While both types of diabetes involve issues with insulin, the underlying causes and treatment approaches differ. It's important for individuals with diabetes to work with healthcare professionals to manage their condition effectively and maintain optimal blood sugar levels.


    Insulin is secreted by the pancreas, which is big like my hand, it’s right in the back of the stomach, and when we eat, the food is absorbed, goes next to the pancreas who sees the food, and sends insulin with it in order to inform the whole body that the food is in the blood.  Often seeing a Endocrinologist or  local family physician  in conjunction with a registered dietitian and athletic therapist is a great option to take control of this condition. Smart Food Now and exercise is also optominal for overall health.resenter: Dr. Akshay Jain, Endocrinologist, Surrey, BC

    So the role of insulin is a little bit like the helper that would go from the milkman’s truck, ring the doorbell of the house and say “You know what? There’s milk on the street ready to be stored in your refrigerator. Do you want some?” And you’ll say “I want two bags”, they’ll give you the two bags and then they go to the next house.

    While insulin is involved in the regulation of blood sugar levels and the storage of nutrients, the way it functions is more complex than simply ringing a doorbell and asking cells if they want to store food.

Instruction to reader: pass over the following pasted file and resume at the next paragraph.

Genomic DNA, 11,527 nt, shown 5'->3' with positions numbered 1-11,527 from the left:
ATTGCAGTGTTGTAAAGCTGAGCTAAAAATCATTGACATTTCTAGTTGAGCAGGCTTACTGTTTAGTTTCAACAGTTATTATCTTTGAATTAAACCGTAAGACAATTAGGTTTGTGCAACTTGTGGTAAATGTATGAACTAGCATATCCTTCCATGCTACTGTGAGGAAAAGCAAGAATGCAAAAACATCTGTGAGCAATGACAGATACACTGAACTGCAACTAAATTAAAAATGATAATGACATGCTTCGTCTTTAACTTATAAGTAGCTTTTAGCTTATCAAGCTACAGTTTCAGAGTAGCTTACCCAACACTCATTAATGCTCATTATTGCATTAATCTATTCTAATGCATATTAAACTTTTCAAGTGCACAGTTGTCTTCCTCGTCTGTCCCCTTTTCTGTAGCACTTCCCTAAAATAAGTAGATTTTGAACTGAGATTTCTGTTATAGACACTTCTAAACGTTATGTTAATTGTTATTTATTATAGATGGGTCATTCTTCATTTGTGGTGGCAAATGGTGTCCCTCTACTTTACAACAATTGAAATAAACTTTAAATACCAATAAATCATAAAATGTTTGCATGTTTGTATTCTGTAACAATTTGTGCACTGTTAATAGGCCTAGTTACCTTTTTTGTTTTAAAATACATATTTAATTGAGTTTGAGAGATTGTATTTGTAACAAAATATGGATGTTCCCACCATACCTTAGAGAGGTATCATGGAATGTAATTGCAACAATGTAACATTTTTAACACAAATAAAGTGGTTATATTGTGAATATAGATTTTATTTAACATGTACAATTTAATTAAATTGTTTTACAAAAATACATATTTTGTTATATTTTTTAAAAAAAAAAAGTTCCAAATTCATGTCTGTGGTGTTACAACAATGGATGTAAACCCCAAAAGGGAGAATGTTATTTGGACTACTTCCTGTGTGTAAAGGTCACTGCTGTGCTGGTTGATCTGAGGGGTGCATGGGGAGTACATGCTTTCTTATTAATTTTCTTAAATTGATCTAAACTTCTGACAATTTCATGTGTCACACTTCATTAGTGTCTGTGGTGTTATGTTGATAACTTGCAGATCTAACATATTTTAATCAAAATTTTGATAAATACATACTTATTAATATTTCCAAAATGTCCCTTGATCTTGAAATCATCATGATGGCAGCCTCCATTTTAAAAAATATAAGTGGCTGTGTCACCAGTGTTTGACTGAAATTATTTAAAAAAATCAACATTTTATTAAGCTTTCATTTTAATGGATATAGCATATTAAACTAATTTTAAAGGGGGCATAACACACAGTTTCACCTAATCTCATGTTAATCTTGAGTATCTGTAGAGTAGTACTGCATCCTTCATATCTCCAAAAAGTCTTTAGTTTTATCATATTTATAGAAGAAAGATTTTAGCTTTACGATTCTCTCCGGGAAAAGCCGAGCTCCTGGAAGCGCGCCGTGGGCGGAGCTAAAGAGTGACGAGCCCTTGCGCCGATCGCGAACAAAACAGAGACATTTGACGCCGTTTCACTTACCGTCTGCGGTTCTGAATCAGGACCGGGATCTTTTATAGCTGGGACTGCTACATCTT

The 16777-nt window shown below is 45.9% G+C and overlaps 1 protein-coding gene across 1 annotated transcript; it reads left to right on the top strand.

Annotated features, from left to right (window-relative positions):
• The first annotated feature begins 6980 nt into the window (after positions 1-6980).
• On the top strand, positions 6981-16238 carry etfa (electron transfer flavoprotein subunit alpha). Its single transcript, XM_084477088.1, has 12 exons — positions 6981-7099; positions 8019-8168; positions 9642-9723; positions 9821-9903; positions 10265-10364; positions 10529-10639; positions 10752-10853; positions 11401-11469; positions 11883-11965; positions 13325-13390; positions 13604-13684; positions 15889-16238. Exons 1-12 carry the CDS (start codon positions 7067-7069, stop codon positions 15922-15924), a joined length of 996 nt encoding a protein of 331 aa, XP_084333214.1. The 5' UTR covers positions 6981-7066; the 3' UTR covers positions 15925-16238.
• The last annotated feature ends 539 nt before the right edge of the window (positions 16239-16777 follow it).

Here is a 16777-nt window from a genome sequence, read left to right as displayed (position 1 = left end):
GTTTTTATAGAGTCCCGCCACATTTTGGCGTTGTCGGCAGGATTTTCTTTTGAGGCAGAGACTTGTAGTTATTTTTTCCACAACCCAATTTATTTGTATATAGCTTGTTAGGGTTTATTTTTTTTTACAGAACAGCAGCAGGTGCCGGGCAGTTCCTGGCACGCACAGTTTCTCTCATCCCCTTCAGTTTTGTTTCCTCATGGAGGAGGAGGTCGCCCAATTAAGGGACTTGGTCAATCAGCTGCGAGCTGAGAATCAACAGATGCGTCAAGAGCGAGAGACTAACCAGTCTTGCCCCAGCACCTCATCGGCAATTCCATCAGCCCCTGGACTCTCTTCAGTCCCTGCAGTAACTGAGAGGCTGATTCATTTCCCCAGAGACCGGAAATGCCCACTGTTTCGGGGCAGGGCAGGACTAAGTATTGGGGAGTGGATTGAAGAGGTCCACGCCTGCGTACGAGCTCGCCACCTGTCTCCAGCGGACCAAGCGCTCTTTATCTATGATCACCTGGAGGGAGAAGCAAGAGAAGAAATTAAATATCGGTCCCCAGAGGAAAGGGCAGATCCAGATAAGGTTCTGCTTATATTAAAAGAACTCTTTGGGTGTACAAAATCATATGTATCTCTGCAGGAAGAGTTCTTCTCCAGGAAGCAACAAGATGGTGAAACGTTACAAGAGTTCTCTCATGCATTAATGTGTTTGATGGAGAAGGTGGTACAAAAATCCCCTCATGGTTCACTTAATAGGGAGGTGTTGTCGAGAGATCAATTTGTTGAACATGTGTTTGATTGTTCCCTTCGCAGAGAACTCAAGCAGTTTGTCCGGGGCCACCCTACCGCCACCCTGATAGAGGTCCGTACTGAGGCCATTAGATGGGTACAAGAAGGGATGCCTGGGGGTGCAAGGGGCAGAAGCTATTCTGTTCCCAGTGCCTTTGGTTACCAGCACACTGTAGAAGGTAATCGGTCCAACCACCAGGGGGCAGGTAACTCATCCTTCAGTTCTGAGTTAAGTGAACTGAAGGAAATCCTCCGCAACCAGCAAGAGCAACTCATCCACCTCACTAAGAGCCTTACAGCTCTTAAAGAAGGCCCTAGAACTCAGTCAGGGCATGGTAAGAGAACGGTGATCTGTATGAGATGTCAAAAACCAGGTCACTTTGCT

Insulin is a hormone produced by the pancreas, and its primary role is to regulate glucose metabolism in the body. When we eat a meal, the carbohydrates we consume are broken down into glucose, which enters the bloodstream. This increase in blood glucose levels triggers the release of insulin.

    Insulin acts as a signaling molecule that binds to specific receptors on the surface of target cells, such as fat cells, muscle cells, and liver cells. The binding of insulin to these receptors initiates a series of complex biochemical processes within the cells.

    In fat cells, insulin promotes the uptake of glucose from the blood and facilitates the storage of excess glucose as triglycerides (a form of fat). In muscle cells, insulin stimulates the uptake of glucose and its conversion into glycogen, which is stored for later use as an energy source. In the liver, insulin suppresses the production of glucose and enhances glycogen synthesis.

    Insulin also affects other metabolic processes beyond glucose metabolism, such as protein synthesis and lipid metabolism. It plays a crucial role in maintaining overall energy balance and nutrient storage in the body.

    It's important to note that the storage of nutrients, including glucose, is a dynamic process that occurs continuously, not just within two hours after a meal. The body constantly adjusts its insulin production and response to maintain stable blood glucose levels and manage energy storage.

    While your analogy simplifies the concept, it's essential to understand that the mechanisms behind insulin's action are more intricate and involve numerous biochemical processes within cells.


    Now there are two diseases where this can go wrong, and the first one, type 1 diabetes, there’s no insulin being produced. So what happens is that the food is absorbed normally with the meal, goes in the blood, but the cells never see it. So they don’t try to store it, they don’t see it.